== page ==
Bank lends US$ 22 million to Korean firm to fund Mexican desalination project

The North American Development Bank has provided a U$ 22 million loan to South Korean company GS Inima Environment which is building a US$ 48 million, 28.5 Ml/d reverse osmosis desalination plant in Ensenada, Mexico.

The plant will be an important new source of water for the city, whose residents have been struggling with water shortages. Ensenada is the only municipality in Baja California that is not supplied by the Colorado River, and receives most of its water from four aquifers that supply
79 Ml/d. The future plant would provide an additional 28.5 Ml/d. Baja California authorities have estimated that the plant would be completed in 2016.

The North American Development Bank was created by the USA and Mexico under the North American Free Trade Agreement to finance projects that enhance the environment and quality of life in border communities. The Ensenada plant was the first time that the bank has provided financing for a desalination plant, according to a statement last week.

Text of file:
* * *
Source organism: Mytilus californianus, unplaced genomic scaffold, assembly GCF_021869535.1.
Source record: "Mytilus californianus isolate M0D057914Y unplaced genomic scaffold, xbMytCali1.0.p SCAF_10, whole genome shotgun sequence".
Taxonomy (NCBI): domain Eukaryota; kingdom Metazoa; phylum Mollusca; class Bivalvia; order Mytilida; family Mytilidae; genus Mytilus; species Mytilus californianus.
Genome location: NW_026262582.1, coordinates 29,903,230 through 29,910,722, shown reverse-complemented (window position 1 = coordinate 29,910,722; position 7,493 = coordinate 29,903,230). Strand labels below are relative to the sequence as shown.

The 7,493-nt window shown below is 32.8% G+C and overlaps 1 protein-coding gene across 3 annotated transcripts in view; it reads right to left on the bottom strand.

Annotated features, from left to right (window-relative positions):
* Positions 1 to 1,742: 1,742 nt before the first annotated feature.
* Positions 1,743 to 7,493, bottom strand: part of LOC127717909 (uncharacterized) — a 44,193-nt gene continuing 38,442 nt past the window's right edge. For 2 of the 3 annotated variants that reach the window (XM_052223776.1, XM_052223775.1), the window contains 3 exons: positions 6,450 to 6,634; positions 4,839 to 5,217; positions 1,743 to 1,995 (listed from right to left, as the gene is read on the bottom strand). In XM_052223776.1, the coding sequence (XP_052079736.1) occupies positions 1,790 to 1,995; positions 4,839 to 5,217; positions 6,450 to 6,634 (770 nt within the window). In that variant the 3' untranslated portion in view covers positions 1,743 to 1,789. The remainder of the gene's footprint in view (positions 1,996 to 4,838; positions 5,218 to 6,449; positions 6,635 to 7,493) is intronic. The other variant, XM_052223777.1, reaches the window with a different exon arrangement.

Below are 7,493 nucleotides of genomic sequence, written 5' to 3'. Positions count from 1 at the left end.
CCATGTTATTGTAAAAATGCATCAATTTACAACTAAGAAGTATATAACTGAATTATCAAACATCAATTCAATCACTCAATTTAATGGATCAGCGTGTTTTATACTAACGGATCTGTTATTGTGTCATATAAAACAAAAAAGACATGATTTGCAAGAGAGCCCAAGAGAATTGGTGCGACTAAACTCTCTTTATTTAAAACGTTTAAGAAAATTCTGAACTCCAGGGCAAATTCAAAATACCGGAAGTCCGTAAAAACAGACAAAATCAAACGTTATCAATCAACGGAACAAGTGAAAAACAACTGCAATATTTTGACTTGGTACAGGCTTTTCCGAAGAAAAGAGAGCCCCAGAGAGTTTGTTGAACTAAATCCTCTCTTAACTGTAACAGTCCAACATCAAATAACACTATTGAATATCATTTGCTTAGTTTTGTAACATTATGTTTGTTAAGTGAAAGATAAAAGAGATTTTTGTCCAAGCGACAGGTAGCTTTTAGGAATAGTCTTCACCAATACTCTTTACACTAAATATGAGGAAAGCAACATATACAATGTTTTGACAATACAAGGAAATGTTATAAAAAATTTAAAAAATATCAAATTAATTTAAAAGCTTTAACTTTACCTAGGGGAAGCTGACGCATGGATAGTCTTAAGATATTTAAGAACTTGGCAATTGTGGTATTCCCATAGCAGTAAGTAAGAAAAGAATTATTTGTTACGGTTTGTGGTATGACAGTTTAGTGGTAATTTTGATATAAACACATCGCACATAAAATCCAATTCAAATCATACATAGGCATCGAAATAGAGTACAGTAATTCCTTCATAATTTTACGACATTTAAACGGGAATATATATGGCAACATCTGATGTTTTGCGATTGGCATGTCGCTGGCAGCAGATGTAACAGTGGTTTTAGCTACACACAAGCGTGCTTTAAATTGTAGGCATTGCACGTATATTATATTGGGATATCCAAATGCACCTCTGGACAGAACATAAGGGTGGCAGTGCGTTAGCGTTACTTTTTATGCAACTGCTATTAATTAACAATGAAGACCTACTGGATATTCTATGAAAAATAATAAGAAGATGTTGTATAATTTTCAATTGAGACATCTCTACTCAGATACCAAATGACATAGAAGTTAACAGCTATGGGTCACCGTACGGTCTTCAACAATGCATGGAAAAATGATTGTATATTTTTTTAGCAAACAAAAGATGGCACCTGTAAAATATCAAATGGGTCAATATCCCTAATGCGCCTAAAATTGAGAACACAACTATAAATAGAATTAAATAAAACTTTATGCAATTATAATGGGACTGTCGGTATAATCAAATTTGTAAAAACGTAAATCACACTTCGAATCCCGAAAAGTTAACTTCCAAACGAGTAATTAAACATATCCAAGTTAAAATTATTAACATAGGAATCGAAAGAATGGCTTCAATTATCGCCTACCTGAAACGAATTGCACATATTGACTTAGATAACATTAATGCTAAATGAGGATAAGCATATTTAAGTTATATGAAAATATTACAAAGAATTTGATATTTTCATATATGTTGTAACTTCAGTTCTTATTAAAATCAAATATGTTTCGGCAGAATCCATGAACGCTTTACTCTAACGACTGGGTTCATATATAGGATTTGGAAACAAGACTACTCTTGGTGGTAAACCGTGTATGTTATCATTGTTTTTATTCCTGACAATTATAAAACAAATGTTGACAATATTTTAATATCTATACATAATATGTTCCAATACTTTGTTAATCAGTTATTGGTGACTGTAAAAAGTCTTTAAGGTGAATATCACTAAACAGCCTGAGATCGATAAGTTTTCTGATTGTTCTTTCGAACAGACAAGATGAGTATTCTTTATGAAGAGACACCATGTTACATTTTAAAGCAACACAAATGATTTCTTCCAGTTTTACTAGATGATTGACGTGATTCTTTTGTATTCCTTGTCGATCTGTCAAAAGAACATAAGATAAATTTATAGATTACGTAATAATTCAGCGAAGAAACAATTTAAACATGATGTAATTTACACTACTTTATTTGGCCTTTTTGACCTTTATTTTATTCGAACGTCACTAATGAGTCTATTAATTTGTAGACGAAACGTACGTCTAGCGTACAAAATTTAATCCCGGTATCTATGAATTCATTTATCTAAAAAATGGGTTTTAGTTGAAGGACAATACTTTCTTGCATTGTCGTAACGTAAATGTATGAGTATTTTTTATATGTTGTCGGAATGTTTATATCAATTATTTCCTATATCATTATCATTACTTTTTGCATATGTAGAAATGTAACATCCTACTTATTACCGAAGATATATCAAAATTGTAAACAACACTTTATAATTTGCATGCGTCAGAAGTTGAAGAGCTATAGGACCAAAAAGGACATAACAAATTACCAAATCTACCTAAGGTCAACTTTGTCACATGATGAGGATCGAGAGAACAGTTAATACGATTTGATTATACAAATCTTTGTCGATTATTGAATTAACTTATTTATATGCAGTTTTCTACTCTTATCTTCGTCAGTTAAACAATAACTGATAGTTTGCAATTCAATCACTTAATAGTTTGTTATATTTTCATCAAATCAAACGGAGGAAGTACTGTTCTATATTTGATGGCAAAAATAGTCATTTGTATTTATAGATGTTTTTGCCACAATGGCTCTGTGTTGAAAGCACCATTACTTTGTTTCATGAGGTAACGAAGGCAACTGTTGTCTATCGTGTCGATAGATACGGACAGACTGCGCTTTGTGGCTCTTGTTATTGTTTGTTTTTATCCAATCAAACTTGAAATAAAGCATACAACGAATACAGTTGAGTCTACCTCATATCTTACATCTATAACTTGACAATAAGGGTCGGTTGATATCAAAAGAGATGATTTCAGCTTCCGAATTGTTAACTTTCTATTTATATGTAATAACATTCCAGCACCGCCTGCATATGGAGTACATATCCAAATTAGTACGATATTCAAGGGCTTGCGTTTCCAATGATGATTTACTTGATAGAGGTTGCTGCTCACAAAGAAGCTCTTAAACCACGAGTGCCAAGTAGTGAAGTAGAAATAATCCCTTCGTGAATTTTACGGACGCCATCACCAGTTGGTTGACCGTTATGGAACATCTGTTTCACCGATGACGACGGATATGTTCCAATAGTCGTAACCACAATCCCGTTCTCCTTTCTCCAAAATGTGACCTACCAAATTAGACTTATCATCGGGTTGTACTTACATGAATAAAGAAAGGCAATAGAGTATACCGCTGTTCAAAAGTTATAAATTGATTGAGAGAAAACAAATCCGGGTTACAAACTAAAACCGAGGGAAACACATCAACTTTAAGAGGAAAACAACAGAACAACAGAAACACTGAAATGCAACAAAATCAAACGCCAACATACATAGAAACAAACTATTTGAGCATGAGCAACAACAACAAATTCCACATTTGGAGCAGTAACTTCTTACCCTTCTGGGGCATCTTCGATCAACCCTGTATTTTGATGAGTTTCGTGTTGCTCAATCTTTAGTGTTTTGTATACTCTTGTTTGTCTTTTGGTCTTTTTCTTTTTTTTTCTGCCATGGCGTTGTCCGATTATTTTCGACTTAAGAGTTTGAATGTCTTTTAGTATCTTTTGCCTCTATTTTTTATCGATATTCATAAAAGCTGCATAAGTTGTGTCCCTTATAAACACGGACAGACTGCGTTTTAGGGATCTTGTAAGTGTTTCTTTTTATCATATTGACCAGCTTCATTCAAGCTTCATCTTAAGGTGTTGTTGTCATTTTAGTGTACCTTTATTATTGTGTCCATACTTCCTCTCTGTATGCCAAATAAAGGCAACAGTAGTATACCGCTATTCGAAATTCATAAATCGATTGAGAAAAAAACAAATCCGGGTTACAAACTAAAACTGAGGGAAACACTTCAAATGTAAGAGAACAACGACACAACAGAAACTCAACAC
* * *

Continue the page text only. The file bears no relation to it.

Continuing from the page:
To build the plant, the Baja California state government has contracted with a private company, Aguas de Ensenada, owned by GS Inima Environment.

Mexico's federal government has provided US$ 14 million for the plant's construction through its National Infrastructure fund.
The Ensenada plant would be the second utility-scale desalination plant in Mexico. It will have more than one-tenth the capacity of the desalination plant under construction in Carlsbad.

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| Mexico | California | Colorado | Mexico


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